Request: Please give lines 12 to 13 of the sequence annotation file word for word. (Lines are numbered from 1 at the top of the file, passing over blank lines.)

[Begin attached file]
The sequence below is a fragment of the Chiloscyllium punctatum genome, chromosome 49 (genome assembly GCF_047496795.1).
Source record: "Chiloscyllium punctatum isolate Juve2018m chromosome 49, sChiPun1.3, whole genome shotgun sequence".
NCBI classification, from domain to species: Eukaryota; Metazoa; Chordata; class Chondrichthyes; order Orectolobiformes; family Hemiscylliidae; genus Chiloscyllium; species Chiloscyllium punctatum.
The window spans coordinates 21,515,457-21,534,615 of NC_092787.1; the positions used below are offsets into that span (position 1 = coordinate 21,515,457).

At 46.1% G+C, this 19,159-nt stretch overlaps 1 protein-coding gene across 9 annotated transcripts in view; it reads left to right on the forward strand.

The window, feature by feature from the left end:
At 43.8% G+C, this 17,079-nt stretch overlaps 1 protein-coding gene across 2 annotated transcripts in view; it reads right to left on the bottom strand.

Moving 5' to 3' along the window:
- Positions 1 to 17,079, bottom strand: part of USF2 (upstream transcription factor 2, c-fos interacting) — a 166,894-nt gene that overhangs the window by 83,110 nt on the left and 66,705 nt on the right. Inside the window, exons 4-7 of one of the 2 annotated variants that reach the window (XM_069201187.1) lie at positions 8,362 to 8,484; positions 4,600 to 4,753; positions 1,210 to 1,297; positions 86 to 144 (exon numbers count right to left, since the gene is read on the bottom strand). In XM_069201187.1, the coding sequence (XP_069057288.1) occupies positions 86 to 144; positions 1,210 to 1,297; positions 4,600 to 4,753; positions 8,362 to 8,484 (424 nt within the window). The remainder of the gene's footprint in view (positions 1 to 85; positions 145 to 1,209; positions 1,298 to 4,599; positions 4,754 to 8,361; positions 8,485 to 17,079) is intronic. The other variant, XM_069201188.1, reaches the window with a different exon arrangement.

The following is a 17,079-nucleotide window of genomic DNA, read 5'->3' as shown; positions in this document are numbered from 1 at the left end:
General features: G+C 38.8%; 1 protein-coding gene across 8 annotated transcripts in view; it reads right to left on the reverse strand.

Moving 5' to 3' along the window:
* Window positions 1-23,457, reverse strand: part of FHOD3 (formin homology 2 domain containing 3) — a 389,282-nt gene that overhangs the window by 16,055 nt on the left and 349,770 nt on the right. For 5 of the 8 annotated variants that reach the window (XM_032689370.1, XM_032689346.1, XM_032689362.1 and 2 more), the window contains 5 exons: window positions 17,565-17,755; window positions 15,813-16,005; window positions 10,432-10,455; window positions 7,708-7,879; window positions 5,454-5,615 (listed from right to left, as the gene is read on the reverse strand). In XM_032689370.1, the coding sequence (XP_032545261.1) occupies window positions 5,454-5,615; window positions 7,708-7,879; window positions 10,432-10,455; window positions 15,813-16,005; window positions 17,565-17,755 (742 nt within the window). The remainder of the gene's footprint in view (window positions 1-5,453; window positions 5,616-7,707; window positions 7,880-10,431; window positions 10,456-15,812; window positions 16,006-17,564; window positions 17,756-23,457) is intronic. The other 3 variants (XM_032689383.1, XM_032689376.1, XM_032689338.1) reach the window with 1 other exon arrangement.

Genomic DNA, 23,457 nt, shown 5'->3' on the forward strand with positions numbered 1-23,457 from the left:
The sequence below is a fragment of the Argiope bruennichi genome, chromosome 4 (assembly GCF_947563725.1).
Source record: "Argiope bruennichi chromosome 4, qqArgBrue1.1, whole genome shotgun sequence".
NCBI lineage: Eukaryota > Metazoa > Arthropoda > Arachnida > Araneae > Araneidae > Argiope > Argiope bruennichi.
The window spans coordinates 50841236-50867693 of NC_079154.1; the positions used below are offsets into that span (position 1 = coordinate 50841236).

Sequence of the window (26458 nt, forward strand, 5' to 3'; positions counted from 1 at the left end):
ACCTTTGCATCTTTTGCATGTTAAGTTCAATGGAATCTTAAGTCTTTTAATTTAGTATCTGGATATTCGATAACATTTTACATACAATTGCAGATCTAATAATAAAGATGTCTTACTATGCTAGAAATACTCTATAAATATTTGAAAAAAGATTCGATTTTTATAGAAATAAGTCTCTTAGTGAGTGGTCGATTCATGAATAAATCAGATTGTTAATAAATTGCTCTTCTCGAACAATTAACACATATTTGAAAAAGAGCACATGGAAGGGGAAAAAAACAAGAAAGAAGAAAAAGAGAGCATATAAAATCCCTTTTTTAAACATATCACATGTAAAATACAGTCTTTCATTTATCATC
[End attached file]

Moving 5' to 3' along the window:
* Window positions 1-23,457, reverse strand: part of FHOD3 (formin homology 2 domain containing 3) — a 389,282-nt gene that overhangs the window by 16,055 nt on the left and 349,770 nt on the right. For 5 of the 8 annotated variants that reach the window (XM_032689370.1, XM_032689346.1, XM_032689362.1 and 2 more), the window contains 5 exons: window positions 17,565-17,755; window positions 15,813-16,005; window positions 10,432-10,455; window positions 7,708-7,879; window positions 5,454-5,615 (listed from right to left, as the gene is read on the reverse strand). In XM_032689370.1, the coding sequence (XP_032545261.1) occupies window positions 5,454-5,615; window positions 7,708-7,879; window positions 10,432-10,455; window positions 15,813-16,005; window positions 17,565-17,755 (742 nt within the window). The remainder of the gene's footprint in view (window positions 1-5,453; window positions 5,616-7,707; window positions 7,880-10,431; window positions 10,456-15,812; window positions 16,006-17,564; window positions 17,756-23,457) is intronic. The other 3 variants (XM_032689383.1, XM_032689376.1, XM_032689338.1) reach the window with 1 other exon arrangement.